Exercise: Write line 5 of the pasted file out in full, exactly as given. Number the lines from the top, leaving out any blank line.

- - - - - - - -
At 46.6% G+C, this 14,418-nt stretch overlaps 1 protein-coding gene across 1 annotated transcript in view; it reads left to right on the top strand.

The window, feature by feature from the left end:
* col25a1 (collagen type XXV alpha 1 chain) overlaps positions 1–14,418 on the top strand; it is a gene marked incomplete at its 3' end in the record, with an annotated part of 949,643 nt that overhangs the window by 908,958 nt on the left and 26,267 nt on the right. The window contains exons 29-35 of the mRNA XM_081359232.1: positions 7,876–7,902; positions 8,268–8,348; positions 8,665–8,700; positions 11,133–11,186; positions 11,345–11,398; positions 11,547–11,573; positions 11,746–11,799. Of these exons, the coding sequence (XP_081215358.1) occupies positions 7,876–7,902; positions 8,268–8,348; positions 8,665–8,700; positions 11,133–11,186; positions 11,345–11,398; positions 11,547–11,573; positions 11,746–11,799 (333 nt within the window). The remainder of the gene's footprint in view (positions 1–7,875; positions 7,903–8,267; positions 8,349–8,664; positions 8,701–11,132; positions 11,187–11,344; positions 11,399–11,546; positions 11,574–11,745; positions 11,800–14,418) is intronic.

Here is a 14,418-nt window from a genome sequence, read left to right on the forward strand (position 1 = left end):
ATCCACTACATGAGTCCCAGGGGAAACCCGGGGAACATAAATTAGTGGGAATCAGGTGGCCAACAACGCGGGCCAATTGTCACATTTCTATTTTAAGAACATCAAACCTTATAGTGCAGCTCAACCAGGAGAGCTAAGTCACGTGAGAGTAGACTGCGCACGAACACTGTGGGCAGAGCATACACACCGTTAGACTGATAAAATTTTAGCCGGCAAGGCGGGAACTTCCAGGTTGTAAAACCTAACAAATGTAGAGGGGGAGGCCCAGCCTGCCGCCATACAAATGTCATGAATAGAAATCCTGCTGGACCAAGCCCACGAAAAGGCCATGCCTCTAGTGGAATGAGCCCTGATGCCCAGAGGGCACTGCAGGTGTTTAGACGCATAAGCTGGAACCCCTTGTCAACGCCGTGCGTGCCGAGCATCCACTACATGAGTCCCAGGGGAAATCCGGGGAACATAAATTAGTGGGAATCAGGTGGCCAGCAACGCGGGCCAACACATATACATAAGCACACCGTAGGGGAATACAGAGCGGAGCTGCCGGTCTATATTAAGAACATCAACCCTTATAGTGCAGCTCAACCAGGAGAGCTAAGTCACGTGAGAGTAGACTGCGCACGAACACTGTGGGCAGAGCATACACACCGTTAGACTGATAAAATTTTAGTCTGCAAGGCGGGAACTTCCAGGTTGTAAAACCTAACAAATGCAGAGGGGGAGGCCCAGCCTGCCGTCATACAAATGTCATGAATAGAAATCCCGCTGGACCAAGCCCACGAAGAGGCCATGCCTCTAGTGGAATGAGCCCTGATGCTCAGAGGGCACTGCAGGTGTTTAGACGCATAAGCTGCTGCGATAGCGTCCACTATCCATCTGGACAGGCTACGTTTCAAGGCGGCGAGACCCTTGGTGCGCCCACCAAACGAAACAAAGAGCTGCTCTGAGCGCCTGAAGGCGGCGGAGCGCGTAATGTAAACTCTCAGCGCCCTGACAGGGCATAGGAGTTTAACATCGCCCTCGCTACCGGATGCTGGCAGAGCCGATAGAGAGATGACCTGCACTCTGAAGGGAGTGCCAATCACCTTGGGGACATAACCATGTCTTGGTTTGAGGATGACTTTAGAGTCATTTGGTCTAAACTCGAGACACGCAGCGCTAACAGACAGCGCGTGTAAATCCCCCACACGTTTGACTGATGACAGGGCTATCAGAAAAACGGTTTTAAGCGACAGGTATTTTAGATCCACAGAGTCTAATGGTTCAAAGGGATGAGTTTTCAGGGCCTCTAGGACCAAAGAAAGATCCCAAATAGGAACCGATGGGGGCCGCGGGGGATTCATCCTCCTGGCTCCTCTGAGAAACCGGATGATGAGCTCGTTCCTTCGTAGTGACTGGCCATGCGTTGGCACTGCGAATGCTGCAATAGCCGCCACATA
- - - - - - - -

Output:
ATCCACTACATGAGTCCCAGGGGAAACCCGGGGAACATAAATTAGTGGGAATCAGGTGGCCAACAACGCGGGCCAATTGTCACATTTCTATTTTAAGAACATCAAACCTTATAGTGCAGCTCAACCAGGAGAGCTAAGTCACGTGAGAGTAGACTGCGCACGAACACTGTGGGCAGAGCATACACACCGTTAGACTGATAAAATTTTAGCCGGCAAGGCGGGAACTTCCAGGTTGTAAAACCTAACAAATGTAGAGGGGGAGGCCCAGCCTGCCGCCATACAAATGTCATGAATAGAAATCCTGCTGGACCAAGCCCACGAAAAGGCCATGCCTCTAGTGGAATGAGCCCTGATGCCCAGAGGGCACTGCAGGTGTTTAGACGCATAAGCTGGAACCCCTTGTCAACGCCGTGCGTGCCGAGCATCCACTACATGAGTCCCAGGGGAAATCCGGGGAACATAAATTAGTGGGAATCAGGTGGCCAGCAACGCGGGCCAACACATATACATAAGCACACCGTAGGGGAATACAGAGCGGAGCTGCCGGTCTATATTAAGAACATCAACCCTTATAGTGCAGCTCAACCAGGAGAGCTAAGTCACGTGAGAGTAGACTGCGCACGAACACTGTGGGCAGAGCATACACACCGTTAGACTGATAAAATTTTAGTCTGCAAGGCGGGAACTTCCAGGTTGTAAAACCTAACAAATGCAGAGGGGGAGGCCCAGCCTGCCGTCATACAAATGTCATGAATAGAAATCCCGCTGGACCAAGCCCACGAAGAGGCCATGCCTCTAGTGGAATGAGCCCTGATGCTCAGAGGGCACTGCAGGTGTTTAGACGCATAAGCTGCTGCGATAGCGTCCACTATCCATCTGGACAGGCTACGTTTCAAGGCGGCGAGACCCTTGGTGCGCCCACCAAACGAAACAAAGAGCTGCTCTGAGCGCCTGAAGGCGGCGGAGCGCGTAATGTAAACTCTCAGCGCCCTGACAGGGCATAGGAGTTTAACATCGCCCTCGCTACCGGATGCTGGCAGAGCCGATAGAGAGATGACCTGCACTCTGAAGGGAGTGCCAATCACCTTGGGGACATAACCATGTCTTGGTTTGAGGATGACTTTAGAGTCATTTGGTCTAAACTCGAGACACGCAGCGCTAACAGACAGCGCGTGTAAATCCCCCACACGTTTGACTGATGACAGGGCTATCAGAAAAACGGTTTTAAGCGACAGGTATTTTAGATCCACAGAGTCTAATGGTTCAAAGGGATGAGTTTTCAGGGCCTCTAGGACCAAAGAAAGATCCCAAATAGGAACCGATGGGGGCCGCGGGGGATTCATCCTCCTGGCTCCTCTGAGAAACCGGATGATGAGCTCGTTCCTTCGTAGTGACTGGCCATGCGTTGGCACTGCGAATGCTGCAATAGCCGCCACATA